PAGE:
Organize Greeting Cards: the Stack Method

“Do you have any tips on how to organize holiday cards, birthday cards, postcards, and other special cards in a meaningful manner? Aside from putting them all in a box, I don’t know of a good way to keep memorable cards (ones with real messages, not just a signature on the bottom).”
- Grace

Good question! After I’ve looked at and enjoyed the cards and letters I receive, I put them in a stack.

Yes, really.

I’m too sentimental to throw cards away right away. My husband doesn’t have a problem with reading a card and then recycling it, but then again, he never thinks about topics such as “how to organize greeting cards.”

The stack method really does help me to keep them at a reasonable amount. Though I can’t look at one card and then toss it, if I’m looking at a stack of cards that has accumulated, it’s easier to let some of them go.

What do I do with the cards I save? I tie them with ribbon and put them in a wooden box with other sentimental things. I don’t scrapbook them, and the reason why is because something I decide to keep today might not be so important to me later.


A few tips to keep your card collection manageable:

If you save only the cards and not the envelopes, you reduce the storage space needed by half.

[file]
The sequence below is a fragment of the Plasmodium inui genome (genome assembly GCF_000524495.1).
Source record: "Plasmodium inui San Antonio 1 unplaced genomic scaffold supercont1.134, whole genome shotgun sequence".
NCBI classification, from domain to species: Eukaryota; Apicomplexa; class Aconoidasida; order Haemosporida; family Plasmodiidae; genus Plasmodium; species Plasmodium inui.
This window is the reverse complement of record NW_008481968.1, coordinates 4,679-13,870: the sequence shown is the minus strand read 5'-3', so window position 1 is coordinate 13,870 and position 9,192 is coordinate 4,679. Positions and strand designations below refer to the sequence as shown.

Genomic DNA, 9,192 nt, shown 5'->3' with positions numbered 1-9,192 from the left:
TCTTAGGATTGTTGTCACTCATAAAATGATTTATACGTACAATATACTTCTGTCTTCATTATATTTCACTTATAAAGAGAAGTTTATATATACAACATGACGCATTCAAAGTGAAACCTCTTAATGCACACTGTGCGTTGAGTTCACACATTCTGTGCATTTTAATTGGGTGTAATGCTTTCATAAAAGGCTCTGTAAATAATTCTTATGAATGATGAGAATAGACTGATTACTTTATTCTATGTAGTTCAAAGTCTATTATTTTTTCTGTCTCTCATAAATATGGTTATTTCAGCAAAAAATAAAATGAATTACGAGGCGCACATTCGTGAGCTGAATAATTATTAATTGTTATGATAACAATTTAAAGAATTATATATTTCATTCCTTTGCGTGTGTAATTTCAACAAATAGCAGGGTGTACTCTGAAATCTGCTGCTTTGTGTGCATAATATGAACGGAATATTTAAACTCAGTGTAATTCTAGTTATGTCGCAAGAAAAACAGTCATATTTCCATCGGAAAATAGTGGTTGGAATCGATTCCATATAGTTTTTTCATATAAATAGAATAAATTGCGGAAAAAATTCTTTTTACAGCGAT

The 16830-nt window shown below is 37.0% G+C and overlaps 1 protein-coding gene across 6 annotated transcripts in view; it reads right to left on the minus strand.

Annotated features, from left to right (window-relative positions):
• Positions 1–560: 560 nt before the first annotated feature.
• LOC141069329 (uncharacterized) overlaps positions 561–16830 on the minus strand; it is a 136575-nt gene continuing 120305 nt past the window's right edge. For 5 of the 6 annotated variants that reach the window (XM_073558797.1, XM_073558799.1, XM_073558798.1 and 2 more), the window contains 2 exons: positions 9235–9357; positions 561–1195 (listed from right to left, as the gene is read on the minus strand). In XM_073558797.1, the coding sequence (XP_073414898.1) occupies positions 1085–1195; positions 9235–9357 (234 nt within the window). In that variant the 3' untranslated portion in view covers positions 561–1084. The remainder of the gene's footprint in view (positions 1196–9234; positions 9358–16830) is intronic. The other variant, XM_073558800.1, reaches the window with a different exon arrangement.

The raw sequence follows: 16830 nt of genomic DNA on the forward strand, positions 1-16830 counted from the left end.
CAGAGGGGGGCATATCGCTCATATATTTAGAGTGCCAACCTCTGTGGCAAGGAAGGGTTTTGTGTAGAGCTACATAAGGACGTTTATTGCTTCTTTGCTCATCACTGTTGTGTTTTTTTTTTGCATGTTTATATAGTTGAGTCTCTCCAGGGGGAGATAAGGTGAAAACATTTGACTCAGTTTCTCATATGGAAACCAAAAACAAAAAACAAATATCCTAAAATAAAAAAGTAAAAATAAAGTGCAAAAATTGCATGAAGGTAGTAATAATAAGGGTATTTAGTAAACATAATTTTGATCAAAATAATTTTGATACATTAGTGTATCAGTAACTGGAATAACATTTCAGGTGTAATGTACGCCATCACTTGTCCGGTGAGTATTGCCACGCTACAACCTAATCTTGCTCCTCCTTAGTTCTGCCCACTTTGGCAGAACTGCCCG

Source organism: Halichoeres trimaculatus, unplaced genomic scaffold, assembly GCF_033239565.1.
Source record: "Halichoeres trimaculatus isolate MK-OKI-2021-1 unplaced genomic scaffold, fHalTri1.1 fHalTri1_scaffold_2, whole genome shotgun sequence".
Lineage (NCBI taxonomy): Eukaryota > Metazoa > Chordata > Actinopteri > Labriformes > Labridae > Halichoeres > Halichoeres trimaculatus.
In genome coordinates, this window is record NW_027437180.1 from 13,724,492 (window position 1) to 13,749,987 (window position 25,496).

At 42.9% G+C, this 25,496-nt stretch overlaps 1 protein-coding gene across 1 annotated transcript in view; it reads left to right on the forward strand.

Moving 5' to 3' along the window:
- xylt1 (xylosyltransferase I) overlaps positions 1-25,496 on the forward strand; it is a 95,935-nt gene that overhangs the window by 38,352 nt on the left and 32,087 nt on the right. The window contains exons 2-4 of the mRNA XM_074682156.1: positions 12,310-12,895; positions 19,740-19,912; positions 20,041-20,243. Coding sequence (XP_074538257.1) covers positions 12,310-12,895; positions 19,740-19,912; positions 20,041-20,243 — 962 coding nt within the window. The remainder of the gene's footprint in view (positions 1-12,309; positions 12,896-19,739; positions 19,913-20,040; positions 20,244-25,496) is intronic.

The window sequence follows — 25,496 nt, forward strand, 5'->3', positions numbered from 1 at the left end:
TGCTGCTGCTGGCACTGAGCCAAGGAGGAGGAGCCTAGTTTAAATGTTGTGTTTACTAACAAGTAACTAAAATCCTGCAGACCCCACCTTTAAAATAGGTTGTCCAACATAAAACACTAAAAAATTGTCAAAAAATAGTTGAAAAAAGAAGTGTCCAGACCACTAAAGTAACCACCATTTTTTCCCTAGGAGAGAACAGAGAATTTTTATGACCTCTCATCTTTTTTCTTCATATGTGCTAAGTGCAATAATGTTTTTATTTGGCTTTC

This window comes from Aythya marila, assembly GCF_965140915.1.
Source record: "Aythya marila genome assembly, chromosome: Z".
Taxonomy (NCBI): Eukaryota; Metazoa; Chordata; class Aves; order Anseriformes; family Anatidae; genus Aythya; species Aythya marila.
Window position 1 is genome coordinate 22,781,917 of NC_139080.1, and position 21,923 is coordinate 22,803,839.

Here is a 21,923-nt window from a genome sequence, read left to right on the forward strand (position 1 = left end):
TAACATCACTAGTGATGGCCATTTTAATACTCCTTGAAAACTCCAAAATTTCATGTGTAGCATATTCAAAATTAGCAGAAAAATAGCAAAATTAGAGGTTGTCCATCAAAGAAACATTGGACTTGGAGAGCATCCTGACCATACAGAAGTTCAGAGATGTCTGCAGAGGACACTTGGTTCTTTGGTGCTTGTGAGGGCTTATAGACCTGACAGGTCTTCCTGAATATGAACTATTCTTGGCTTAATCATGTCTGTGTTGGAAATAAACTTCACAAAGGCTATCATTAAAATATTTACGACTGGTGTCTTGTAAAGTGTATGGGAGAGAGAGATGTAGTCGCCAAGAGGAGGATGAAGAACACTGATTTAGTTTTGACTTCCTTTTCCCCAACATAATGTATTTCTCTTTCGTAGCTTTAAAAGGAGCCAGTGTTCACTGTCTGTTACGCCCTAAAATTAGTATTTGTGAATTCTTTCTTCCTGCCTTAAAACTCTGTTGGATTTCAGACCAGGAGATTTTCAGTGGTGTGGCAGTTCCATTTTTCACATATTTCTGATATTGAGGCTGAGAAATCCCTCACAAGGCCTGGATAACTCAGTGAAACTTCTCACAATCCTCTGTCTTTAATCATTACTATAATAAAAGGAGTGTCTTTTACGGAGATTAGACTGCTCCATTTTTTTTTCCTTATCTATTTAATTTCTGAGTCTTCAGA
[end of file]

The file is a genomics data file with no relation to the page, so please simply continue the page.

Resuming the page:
Once you’ve built up a stack, separate them into little piles according to who gave them to you. It’s easier to throw away a few Easter cards from your granny when you can see that you have six of them, and then you can pick your favorite.

Save the cards from the people who are closest to you, not every acquaintance who ever sent you a thank you note.

When I’m going through cards for my kids, I set aside some as keepsakes for later and some to use now for decorations and activities. My daughter likes to tape birthday cards to her bedroom door or color on them.

We treat Christmas cards a little differently. They are displayed during the holidays, then I scan the ones with photos and save them on the computer with the rest of our December photos. Cards with illustrations are later cut up and reused for gift tags or decorations.

The most important thing to remember whenever you go through sentimental items is this rule:

The fewer things you keep, the more special they are.